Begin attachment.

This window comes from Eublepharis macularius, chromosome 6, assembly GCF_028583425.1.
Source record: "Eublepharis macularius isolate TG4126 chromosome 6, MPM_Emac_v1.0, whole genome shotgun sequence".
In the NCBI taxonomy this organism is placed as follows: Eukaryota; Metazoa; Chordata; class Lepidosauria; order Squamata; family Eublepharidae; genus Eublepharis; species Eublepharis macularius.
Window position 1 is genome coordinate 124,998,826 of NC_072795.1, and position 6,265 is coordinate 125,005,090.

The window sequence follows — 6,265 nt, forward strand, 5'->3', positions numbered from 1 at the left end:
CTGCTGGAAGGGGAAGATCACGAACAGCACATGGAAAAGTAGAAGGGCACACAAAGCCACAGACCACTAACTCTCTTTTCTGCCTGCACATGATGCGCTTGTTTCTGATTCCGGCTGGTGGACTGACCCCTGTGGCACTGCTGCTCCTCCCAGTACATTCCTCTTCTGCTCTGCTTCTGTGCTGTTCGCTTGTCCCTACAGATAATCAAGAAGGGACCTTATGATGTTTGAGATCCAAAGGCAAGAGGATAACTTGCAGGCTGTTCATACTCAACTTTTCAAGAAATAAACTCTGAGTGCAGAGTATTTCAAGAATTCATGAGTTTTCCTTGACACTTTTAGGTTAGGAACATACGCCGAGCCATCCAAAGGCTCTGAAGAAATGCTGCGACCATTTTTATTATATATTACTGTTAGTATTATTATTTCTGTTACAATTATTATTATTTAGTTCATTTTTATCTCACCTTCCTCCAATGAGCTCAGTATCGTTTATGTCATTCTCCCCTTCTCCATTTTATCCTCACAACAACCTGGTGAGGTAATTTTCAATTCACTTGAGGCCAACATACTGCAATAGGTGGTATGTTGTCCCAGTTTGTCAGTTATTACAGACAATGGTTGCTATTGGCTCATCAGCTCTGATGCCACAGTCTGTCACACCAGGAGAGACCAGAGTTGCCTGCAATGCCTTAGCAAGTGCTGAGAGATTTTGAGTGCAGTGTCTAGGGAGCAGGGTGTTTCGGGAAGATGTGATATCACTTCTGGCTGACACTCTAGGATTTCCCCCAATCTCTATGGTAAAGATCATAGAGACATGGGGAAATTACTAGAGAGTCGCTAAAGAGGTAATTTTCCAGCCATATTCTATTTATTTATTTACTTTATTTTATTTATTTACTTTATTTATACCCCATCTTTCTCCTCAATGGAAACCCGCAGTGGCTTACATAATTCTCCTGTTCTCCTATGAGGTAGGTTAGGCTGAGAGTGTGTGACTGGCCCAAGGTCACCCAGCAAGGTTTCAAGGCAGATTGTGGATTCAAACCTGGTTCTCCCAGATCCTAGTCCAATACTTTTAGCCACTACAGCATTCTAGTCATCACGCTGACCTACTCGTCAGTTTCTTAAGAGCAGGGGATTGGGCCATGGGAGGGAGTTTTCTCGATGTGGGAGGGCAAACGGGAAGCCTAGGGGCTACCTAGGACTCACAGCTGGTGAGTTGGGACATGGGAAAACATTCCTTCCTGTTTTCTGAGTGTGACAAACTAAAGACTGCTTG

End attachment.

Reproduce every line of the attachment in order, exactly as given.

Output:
This window comes from Eublepharis macularius, chromosome 6, assembly GCF_028583425.1.
Source record: "Eublepharis macularius isolate TG4126 chromosome 6, MPM_Emac_v1.0, whole genome shotgun sequence".
In the NCBI taxonomy this organism is placed as follows: Eukaryota; Metazoa; Chordata; class Lepidosauria; order Squamata; family Eublepharidae; genus Eublepharis; species Eublepharis macularius.
Window position 1 is genome coordinate 124,998,826 of NC_072795.1, and position 6,265 is coordinate 125,005,090.

The window sequence follows — 6,265 nt, forward strand, 5'->3', positions numbered from 1 at the left end:
CTGCTGGAAGGGGAAGATCACGAACAGCACATGGAAAAGTAGAAGGGCACACAAAGCCACAGACCACTAACTCTCTTTTCTGCCTGCACATGATGCGCTTGTTTCTGATTCCGGCTGGTGGACTGACCCCTGTGGCACTGCTGCTCCTCCCAGTACATTCCTCTTCTGCTCTGCTTCTGTGCTGTTCGCTTGTCCCTACAGATAATCAAGAAGGGACCTTATGATGTTTGAGATCCAAAGGCAAGAGGATAACTTGCAGGCTGTTCATACTCAACTTTTCAAGAAATAAACTCTGAGTGCAGAGTATTTCAAGAATTCATGAGTTTTCCTTGACACTTTTAGGTTAGGAACATACGCCGAGCCATCCAAAGGCTCTGAAGAAATGCTGCGACCATTTTTATTATATATTACTGTTAGTATTATTATTTCTGTTACAATTATTATTATTTAGTTCATTTTTATCTCACCTTCCTCCAATGAGCTCAGTATCGTTTATGTCATTCTCCCCTTCTCCATTTTATCCTCACAACAACCTGGTGAGGTAATTTTCAATTCACTTGAGGCCAACATACTGCAATAGGTGGTATGTTGTCCCAGTTTGTCAGTTATTACAGACAATGGTTGCTATTGGCTCATCAGCTCTGATGCCACAGTCTGTCACACCAGGAGAGACCAGAGTTGCCTGCAATGCCTTAGCAAGTGCTGAGAGATTTTGAGTGCAGTGTCTAGGGAGCAGGGTGTTTCGGGAAGATGTGATATCACTTCTGGCTGACACTCTAGGATTTCCCCCAATCTCTATGGTAAAGATCATAGAGACATGGGGAAATTACTAGAGAGTCGCTAAAGAGGTAATTTTCCAGCCATATTCTATTTATTTATTTACTTTATTTTATTTATTTACTTTATTTATACCCCATCTTTCTCCTCAATGGAAACCCGCAGTGGCTTACATAATTCTCCTGTTCTCCTATGAGGTAGGTTAGGCTGAGAGTGTGTGACTGGCCCAAGGTCACCCAGCAAGGTTTCAAGGCAGATTGTGGATTCAAACCTGGTTCTCCCAGATCCTAGTCCAATACTTTTAGCCACTACAGCATTCTAGTCATCACGCTGACCTACTCGTCAGTTTCTTAAGAGCAGGGGATTGGGCCATGGGAGGGAGTTTTCTCGATGTGGGAGGGCAAACGGGAAGCCTAGGGGCTACCTAGGACTCACAGCTGGTGAGTTGGGACATGGGAAAACATTCCTTCCTGTTTTCTGAGTGTGACAAACTAAAGACTGCTTG